Parashat Bo tells of Benei Yisrael’s departure from Egypt after the tenth and final plague – the plague of the firstborn – convinced Pharaoh to release the enslaved nation. Addressing the nation after their departure, Moshe instructed them to forever remember that momentous day (13:3), adding, “Today you are leaving – in the month of spring” (13:4). Moshe found it worthwhile to emphasize to the people that they left Egypt “be-chodesh ha-aviv” – “during the month of spring,” referring to the month of Nissan, which marks the onset of the spring season.
The Mekhilta, commenting on this verse, cites a verse in Tehillim (68:30) which speaks of how the Almighty “motzi asirim ba-kosharot” – “releases prisoners at the right times.” According to the Mekhilta, this refers to the Exodus from Egypt, when Benei Yisrael were released from bondage in the season which was, in the Mekhilta’s words, “kasher” – most suitable for travel. The springtime is a period of year when conditions are, generally, neither uncomfortably hot nor uncomfortably cold and wet. The Mekhilta explains that Moshe emphasized to the people the season of the Exodus to underscore the fact that God led them from Egypt at the time of year when traveling is easiest and most comfortable. (Rashi cites this remark of the Mekhilta in his commentary to this verse in Tehillim.)
What might be the significance of this detail of the Exodus? Would it have really mattered to Benei Yisrael if they had left during the hot summer or cold winter?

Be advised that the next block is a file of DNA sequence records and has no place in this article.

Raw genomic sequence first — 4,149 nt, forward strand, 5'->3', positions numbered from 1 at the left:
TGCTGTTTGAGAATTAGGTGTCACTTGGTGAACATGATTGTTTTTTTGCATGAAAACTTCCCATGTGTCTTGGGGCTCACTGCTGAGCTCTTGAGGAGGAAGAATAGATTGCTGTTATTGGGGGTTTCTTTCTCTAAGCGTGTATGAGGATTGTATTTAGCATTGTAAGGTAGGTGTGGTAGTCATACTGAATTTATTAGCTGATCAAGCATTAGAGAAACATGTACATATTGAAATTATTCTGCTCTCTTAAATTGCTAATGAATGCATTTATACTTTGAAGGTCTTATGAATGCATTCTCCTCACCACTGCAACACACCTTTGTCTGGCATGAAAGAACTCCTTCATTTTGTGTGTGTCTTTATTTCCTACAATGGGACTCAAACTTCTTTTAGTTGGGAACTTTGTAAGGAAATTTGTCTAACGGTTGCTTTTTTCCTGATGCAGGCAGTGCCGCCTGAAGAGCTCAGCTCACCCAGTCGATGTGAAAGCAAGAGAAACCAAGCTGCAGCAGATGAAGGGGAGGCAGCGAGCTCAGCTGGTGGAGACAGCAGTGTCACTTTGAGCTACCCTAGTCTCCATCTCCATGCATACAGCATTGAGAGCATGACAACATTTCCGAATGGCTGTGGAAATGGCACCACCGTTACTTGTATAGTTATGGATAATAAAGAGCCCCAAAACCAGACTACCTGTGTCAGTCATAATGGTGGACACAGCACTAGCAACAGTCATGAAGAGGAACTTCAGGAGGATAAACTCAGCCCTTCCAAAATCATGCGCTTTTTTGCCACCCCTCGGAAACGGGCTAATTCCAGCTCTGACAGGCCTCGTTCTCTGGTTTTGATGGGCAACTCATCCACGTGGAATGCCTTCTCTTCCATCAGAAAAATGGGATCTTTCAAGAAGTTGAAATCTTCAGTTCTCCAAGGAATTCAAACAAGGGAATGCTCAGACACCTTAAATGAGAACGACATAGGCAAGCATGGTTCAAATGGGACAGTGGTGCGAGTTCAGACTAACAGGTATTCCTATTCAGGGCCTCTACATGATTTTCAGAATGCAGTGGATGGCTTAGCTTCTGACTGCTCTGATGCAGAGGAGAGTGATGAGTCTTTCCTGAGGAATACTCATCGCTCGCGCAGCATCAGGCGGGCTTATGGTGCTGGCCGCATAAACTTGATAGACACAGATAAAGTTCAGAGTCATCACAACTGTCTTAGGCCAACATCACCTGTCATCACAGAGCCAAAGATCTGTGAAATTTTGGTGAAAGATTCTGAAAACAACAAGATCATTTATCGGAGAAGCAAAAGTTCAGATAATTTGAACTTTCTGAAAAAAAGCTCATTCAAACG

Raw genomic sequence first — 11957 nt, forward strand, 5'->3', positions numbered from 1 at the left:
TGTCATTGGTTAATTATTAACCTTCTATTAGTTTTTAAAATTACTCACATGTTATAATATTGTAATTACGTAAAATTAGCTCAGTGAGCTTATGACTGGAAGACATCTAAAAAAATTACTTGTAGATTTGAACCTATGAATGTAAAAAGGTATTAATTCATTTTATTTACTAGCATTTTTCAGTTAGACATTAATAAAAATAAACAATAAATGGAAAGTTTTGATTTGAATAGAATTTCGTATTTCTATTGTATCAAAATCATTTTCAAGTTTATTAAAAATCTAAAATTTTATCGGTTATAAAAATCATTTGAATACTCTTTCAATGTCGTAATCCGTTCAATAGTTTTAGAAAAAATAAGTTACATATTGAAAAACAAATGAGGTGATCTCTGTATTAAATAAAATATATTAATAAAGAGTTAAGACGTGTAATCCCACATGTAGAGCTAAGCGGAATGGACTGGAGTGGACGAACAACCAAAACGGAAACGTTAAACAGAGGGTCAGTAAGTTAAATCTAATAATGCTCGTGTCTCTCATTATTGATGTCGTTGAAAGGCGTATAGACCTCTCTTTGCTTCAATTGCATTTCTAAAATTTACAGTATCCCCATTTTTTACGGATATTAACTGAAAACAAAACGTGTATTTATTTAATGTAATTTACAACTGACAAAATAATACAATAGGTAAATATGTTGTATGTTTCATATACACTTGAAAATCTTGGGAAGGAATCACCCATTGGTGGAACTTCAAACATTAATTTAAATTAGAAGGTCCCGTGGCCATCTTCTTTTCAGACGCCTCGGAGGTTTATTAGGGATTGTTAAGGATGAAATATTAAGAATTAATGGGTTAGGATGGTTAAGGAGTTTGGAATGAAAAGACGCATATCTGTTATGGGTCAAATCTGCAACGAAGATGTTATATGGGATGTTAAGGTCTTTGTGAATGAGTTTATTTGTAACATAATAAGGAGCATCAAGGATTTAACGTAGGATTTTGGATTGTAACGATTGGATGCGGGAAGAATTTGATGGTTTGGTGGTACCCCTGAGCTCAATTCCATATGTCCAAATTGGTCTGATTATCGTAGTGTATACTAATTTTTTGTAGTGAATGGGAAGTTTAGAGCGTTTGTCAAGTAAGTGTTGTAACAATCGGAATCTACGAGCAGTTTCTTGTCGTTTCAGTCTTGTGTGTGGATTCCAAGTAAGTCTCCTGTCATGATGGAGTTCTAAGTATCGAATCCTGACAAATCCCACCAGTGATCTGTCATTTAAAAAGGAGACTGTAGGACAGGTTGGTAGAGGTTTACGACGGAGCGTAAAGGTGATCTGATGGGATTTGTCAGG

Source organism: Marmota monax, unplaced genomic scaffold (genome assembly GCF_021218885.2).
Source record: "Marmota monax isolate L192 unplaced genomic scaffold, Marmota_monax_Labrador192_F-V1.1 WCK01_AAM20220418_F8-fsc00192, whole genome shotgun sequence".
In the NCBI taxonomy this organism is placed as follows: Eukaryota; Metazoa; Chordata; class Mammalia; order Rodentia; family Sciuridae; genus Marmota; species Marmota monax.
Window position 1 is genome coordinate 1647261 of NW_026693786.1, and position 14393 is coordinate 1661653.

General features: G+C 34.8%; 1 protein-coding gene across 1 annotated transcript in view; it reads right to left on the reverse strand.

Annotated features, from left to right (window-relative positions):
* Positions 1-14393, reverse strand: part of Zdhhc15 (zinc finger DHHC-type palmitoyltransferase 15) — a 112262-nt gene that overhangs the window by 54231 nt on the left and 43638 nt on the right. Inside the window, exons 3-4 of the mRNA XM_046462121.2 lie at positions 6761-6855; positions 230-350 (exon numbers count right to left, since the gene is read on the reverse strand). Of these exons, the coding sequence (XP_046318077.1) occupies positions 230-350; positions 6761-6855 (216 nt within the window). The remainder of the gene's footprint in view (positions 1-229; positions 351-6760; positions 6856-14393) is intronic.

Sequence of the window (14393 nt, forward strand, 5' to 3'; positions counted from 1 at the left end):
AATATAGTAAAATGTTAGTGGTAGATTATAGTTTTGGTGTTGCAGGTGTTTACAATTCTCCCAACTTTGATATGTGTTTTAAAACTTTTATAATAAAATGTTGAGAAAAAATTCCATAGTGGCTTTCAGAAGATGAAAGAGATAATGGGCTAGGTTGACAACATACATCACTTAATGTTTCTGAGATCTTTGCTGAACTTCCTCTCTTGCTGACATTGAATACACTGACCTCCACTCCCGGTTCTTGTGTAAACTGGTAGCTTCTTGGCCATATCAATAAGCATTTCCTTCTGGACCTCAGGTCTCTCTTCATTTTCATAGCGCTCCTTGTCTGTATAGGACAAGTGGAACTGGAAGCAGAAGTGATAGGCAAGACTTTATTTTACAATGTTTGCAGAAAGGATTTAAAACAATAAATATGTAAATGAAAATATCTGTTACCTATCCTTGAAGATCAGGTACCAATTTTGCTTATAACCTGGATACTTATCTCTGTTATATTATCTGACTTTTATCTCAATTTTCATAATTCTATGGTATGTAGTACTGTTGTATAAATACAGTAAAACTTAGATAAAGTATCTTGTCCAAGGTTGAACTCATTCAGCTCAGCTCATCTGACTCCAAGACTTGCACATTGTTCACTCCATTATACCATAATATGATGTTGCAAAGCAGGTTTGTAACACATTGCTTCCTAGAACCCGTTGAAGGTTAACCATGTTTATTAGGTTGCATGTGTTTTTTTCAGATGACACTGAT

Rav Yechezkel of Shinova, in Divrei Yechezkel, offers a symbolic understanding of the Midrash’s comment. The Exodus occurred in the springtime, he explains, to teach about the need for moderation in religious life. Heat is often used as a metaphor for intense zeal and passion, whereas the experience of cold is commonly associated with apathy and disinterest. Our nation left the service of Pharaoh and entered the service of the Almighty specifically during the springtime, which is neither exceedingly hot nor exceedingly cold, because we must avoid both extremes in our service of God. Of course, we must not approach our religious duties dispassionately, and certainly not begrudgingly, but rather with energy and enthusiasm. At the same time, however, we must beware of excessive fervor, which could lead us to try lunging to spiritual heights for which we are as yet unsuited. Overly passionate religious fervor leads to unrealistic goals and expectations, which in turn leads to failure and disappointment. Religious growth must be approached with a delicate balance between excitement and patience. We must, certainly, feel enthusiastic and passionate about our commitment to God and our desire to serve Him, but these emotions must be tempered by a humble, honest recognition of our limits and of the realities of human life. Like our ancestors at the time of the Exodus, we are to embark on our journey in a manner that is neither “cold” and dispassionate, nor “blazing” with ecstatic fervor, but rather with a genuinely passionate but realistic drive to serve our Creator to the best of our ability.